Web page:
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Re: efficient way to read a file in reverse

by tybalt89 (Prior)
on Jan 07, 2021 at 15:13 UTC ( #11126536=note: print w/replies, xml ) Need Help??


in reply to efficient way to read a file in reverse

XY problem?

Looking at your code it appears you are reading kernel logs for temperature problems, but only after a certain unix time.
It may be possible to use Search::Dict to find the first line in the file on or after a specified time and then read forward to the end.
No backward reading would be required.

It would look something like this:

#!/usr/bin/perl use strict; # https://perlmonks.org/?node_id=11126426 use warnings; use Search::Dict; use Date::Parse qw( str2time ); use Time::HiRes qw( time ); my $day = 60 * 60 * 24; # commented code used to create 209M file; #my $str = join '', map { localtime( time + $_ * $day) . # " kernel: log entry\n" } -5e6 .. 5; #print $str; #use Path::Tiny; path('d.searchdict')->spew($str); #print "string length = @{[length $str]}\n"; my $want = time - 1.1 * $day; my $start = time; open my $fh, '<', 'd.searchdict' or die; look $fh, $want, { comp => sub { $_[0] <=> $_[1] }, xfrm => sub { str2time substr shift, 0, 24 }, }; printf "look took %.3f seconds\n", time - $start; while( <$fh> ) # now read to end of file { print; }

On the other hand, maybe a real read backwards would work better, so here's a simple package I threw together:

#!/usr/bin/perl use strict; # https://perlmonks.org/?node_id=11126426 use warnings; my $str = join '', map '.' x $_ . "this is line $_\n", 1 .. 60; print $str; print "string length = ", length $str, "\n"; my $backwards = Tybalt89BackwardsHeReads->new( \$str ) or die; while( defined( $_ = $backwards->line ) ) { print; } package Tybalt89BackwardsHeReads; #################################### +### sub line { my ($self) = @_; if( @{ $self->{lines} } == 0 and $self->{where} ) { my $window = 1024; # window size, adjust to suit my $pos = $self->{where} - $window; $pos < 0 and $pos = 0; seek $self->{fh}, $pos, 0; read $self->{fh}, my $data, $self->{where} - $pos; $pos and $data =~ s/^.*\n// ? ($pos += $+[0]) : die "increase wind +ow size"; $self->{lines} = [ split /^/, $data ]; $self->{where} = $pos; } return pop @{ $self->{lines} }; } sub new { my ($self, $filename) = @_; open my $fh, '<', $filename or die "$! on $filename"; bless { fh => $fh, where => ref $filename ? length $$filename : -s $filename, lines => [] }, ref $self || $self; } 1; # so if split off, package ends with true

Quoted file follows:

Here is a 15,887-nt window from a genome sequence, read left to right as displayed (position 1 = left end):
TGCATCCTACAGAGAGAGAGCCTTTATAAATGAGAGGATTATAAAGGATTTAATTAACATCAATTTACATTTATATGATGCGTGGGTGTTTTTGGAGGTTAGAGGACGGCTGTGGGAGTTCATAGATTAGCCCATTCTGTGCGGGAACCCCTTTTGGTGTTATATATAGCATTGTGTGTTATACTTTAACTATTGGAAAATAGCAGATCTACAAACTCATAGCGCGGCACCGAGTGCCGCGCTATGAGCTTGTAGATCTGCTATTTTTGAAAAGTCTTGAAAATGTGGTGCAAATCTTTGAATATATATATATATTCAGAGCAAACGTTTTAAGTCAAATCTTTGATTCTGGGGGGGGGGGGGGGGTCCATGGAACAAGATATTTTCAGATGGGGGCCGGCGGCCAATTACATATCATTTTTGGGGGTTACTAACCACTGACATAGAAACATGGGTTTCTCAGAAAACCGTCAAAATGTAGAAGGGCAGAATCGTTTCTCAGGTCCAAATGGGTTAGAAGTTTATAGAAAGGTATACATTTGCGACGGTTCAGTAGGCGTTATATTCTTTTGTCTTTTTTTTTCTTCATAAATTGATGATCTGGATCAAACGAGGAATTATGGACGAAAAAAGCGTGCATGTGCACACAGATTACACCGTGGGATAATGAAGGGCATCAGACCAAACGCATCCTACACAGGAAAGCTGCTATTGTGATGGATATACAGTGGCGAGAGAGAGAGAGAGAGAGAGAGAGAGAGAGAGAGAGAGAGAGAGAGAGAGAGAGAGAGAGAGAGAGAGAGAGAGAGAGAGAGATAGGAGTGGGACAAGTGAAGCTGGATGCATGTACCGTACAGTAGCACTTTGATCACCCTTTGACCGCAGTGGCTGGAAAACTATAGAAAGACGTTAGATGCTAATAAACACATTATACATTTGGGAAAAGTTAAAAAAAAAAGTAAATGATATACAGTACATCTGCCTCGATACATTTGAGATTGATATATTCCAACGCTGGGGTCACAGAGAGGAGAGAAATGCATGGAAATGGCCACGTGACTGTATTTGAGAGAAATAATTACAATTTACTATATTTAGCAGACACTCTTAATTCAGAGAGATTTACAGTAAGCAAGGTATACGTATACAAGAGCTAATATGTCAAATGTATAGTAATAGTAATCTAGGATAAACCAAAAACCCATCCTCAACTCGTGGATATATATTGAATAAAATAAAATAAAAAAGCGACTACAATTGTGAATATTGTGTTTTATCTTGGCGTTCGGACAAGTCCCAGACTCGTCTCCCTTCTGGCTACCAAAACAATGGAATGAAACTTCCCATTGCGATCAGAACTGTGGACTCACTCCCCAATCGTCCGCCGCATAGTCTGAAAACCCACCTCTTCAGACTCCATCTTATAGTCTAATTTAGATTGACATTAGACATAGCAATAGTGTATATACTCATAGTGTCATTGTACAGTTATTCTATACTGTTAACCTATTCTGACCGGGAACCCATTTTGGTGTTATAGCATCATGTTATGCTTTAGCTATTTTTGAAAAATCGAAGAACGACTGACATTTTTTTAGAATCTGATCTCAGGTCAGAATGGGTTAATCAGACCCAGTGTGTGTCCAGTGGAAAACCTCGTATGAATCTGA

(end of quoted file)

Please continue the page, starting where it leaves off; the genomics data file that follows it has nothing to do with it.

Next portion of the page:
Use your real filename in the ->new() call instead of the string reference I was using for testing. And you can remove the string generation code also.

You may want to change the package name :)

P.S. I enjoyed writing the read backwards code, thanks for the inspiration!

Replies are listed 'Best First'.
Re^2: efficient way to read a file in reverse
by cmcl (Novice) on Jan 07, 2021 at 17:25 UTC
    Hi Tybalt89,

    Glad you enjoyed it! I omitted the first bit of the code where I do the timestamps for brevity's sake, but yes, the purpose is to look for the last 24 hours of logs for any thermal throttling messages. Thanks for the code, I think that will be quicker for me to adapt than the original File::ReadBackwards (I'll dig into 'tie filehandle' when I get a chance sometime), and there's some things new to me in your example as well which look interesting.

    Cheers,
    Cam

      Since I haven't played with tied file handles before, here's the previous package with the ability to use it either as an object, or as a tied file handle.

      #!/usr/bin/perl use strict; # https://perlmonks.org/?node_id=11126426 use warnings; tie *BACKWARDS, 'Tybalt89BackwardsHeReads', $0 or die 'tie failed'; while( <BACKWARDS> ) { print; } package Tybalt89BackwardsHeReads; #################################### +### BEGIN { *TIEHANDLE = \&new; *READLINE = \&line; } sub line { my ($self) = @_; while( @{ $self->{lines} } == 0 and $self->{where} ) { my $window = 1024; # window size, adjust to suit my $pos = $self->{where} - $window; $pos < 0 and $pos = 0; seek $self->{fh}, $pos, 0; read $self->{fh}, my $data, $self->{where} - $pos; $pos and $data =~ s/^\N*\n(?=.)//s ? ($pos += $+[0]) : die "increase window size"; $self->{lines} = [ split /^/, $data ]; $self->{where} = $pos; } return pop @{ $self->{lines} }; } sub new { my ($self, $filename) = @_; open my $fh, '<', $filename or die "$! on $filename"; bless { where => ref $filename ? length $$filename : -s $filename, fh => $fh, lines => [] }, ref $self || $self; } 1; # so if split off, package ends with true

      Replace the $0 with the name of your file. I was just using it for debugging.

      Please use this latest version of "sub line", it solves a problem with the fetching the line from the beginning of the file when the window is too small.

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